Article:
The Associated Press reports an increase in state lawmakers putting marijuana policy - from medical marijuana programs, pot dispensaries, decriminalization and even legalization - on their legislative agenda.
"Once consigned to the political fringe, marijuana policy is appearing on legislative agendas around the country thanks to an energized base of supporters and an increasingly open-minded public," the AP reports.
Seventeen states and the District of Columbia allow the use of medical marijuana and 14, have rolled back criminal penalties for possession of small amounts of pot.
Rhode Island is poised to become the 15th state to decriminalize marijuana possession.
Strapped for cash and personnel, city and county governments are making pot possession a ticketable offense. Recently, Chicago's top cop Gary McCarthy voiced support - not for full decriminalization of pot possession - but reducing it to a ticket and fine.
"I'm not a fan of decriminalization," McCarthy told reporters June 5. "However, we don't have to process that arrest with an in-custody arrest. If you receive a ticket for it, the officer is still on the street and at the same time that person has to answer for their actions."
In an expose by Chicago-based The Reader, journalists Mick Dumke and Ben Joravsky say people of all races smoke pot in Chicago, but almost everyone busted is Black.
"The ratio of black to white arrests for marijuana possession in Chicago is 15 to 1," they wrote.
Cook County Board President Toni Preckwinkle has said the county jails and courts are jammed with petty marijuana offenders. She has indicated in the past that the "war on drugs" is a failure and doesn't help reduce crime.
Public opinion has shifted considerably on legalizing pot in the last two decades. A survey by Rasmussen last month found that 56 percent of respondents favored legalizing and regulating marijuana. A national Gallup poll last year showed support for legalizing pot had reached 50 percent, up from 46 percent in 2010 and 25 percent in the mid-'90s.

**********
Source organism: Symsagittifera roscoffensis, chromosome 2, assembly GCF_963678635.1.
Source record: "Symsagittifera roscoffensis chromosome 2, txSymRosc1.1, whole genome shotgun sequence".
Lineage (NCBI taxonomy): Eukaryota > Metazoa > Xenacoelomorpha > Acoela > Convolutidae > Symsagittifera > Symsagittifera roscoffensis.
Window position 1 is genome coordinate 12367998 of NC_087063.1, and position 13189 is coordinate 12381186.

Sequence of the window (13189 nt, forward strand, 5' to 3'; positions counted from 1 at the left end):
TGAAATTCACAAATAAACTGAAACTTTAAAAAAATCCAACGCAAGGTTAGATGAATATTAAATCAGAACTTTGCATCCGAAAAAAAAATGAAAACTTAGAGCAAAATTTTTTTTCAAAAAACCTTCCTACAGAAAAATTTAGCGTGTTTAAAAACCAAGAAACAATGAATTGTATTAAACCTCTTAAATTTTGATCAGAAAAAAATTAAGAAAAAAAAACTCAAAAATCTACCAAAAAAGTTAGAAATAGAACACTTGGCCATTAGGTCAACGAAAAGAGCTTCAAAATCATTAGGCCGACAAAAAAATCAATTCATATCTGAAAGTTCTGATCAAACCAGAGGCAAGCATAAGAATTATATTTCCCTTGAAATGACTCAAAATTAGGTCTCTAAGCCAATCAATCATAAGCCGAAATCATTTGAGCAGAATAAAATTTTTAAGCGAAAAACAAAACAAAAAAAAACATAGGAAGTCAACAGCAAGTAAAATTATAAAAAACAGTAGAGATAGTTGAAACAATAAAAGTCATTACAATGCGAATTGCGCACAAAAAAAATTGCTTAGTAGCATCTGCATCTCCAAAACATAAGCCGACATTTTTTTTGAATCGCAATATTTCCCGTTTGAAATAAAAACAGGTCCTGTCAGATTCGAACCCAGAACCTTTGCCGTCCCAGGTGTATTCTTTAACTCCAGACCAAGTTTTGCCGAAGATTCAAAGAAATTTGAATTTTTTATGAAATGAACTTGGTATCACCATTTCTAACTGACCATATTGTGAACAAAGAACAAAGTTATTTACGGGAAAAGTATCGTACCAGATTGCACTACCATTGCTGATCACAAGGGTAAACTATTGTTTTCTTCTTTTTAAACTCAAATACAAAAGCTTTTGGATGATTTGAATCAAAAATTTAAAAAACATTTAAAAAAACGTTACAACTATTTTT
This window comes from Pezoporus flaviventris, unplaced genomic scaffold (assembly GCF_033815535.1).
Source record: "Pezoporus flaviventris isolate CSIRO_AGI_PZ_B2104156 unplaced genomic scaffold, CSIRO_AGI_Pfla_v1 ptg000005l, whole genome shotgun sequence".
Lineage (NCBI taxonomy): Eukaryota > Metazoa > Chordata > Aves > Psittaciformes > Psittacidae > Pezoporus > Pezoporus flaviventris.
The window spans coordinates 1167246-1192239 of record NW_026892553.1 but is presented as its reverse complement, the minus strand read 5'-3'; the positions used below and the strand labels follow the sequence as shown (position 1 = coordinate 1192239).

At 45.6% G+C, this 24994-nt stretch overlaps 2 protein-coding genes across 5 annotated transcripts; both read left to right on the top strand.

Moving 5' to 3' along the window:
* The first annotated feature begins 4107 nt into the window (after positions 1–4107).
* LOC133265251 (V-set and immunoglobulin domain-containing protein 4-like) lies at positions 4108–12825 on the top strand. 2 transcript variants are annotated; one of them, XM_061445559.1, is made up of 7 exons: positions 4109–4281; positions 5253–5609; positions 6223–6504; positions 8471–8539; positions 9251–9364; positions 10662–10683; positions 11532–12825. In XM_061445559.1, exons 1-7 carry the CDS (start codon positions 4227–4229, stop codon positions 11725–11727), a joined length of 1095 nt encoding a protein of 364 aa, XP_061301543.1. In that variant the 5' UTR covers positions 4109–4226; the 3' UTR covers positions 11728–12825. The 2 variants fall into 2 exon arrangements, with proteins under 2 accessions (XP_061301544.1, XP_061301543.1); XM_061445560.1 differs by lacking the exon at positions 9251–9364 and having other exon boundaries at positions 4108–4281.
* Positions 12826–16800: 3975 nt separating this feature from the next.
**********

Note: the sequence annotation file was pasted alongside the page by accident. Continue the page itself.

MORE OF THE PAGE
Medical marijuana helped bring marijuana policy into the mainstream back in 1996, when California became the first state to authorize the use of cannabis for medicinal use. Other states followed suit.
Dan Bernath, of the Marijuana Policy Project, a pro-legalization group, told the news service IPS in a 2009 interview, "There's been a slow realization over the last couple decades that marijuana prohibition doesn't work. Arresting 872,000 Americans every year outweighs costs of marijuana itself," he said.
Bernath said the struggling economy could be a motivating factor in policy decisions to decriminalize the plant, which is the United States' largest cash crop, greater than corn and wheat combined.
"You're talking about a $36 billion per year cash crop," he said, "potential revenue we're giving to the drug cartels."
"With Mexico, 60 percent of that illegal business and violence that comes from it is because of marijuana. In that light, we're seeing growing frustration from our partners in Latin America and South America with our failure to reduce the demand in our country."
States that have decriminalized the possession of limited amounts of marijuana are Alaska, California, Colorado, Connecticut, Maine, Massachusetts, Minnesota, Mississippi, Nebraska, Nevada, New York, North Carolina, Ohio and Oregon.